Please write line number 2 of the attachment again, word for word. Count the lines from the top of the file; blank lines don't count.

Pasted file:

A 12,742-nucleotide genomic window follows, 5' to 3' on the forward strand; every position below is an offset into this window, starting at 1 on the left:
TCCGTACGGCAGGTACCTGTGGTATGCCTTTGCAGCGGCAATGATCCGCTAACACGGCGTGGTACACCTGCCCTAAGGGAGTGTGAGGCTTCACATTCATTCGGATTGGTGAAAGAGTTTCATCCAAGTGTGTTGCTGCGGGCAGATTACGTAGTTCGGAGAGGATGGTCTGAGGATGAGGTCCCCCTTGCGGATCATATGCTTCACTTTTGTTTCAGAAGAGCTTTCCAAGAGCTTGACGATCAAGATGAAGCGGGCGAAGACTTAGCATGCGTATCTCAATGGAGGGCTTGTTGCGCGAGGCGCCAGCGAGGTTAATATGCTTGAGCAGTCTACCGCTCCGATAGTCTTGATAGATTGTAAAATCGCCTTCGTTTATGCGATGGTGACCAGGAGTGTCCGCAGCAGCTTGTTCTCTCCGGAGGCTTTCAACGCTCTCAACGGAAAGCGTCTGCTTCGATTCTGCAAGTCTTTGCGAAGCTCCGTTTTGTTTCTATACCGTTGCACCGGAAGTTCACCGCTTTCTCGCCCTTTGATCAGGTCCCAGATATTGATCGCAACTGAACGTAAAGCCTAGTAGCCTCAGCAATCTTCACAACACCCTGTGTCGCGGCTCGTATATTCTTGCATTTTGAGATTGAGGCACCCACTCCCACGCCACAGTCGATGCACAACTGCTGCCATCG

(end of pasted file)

TCCGTACGGCAGGTACCTGTGGTATGCCTTTGCAGCGGCAATGATCCGCTAACACGGCGTGGTACACCTGCCCTAAGGGAGTGTGAGGCTTCACATTCATTCGGATTGGTGAAAGAGTTTCATCCAAGTGTGTTGCTGCGGGCAGATTACGTAGTTCGGAGAGGATGGTCTGAGGATGAGGTCCCCCTTGCGGATCATATGCTTCACTTTTGTTTCAGAAGAGCTTTCCAAGAGCTTGACGATCAAGATGAAGCGGGCGAAGACTTAGCATGCGTATCTCAATGGAGGGCTTGTTGCGCGAGGCGCCAGCGAGGTTAATATGCTTGAGCAGTCTACCGCTCCGATAGTCTTGATAGATTGTAAAATCGCCTTCGTTTATGCGATGGTGACCAGGAGTGTCCGCAGCAGCTTGTTCTCTCCGGAGGCTTTCAACGCTCTCAACGGAAAGCGTCTGCTTCGATTCTGCAAGTCTTTGCGAAGCTCCGTTTTGTTTCTATACCGTTGCACCGGAAGTTCACCGCTTTCTCGCCCTTTGATCAGGTCCCAGATATTGATCGCAACTGAACGTAAAGCCTAGTAGCCTCAGCAATCTTCACAACACCCTGTGTCGCGGCTCGTATATTCTTGCATTTTGAGATTGAGGCACCCACTCCCACGCCACAGTCGATGCACAACTGCTGCCATCG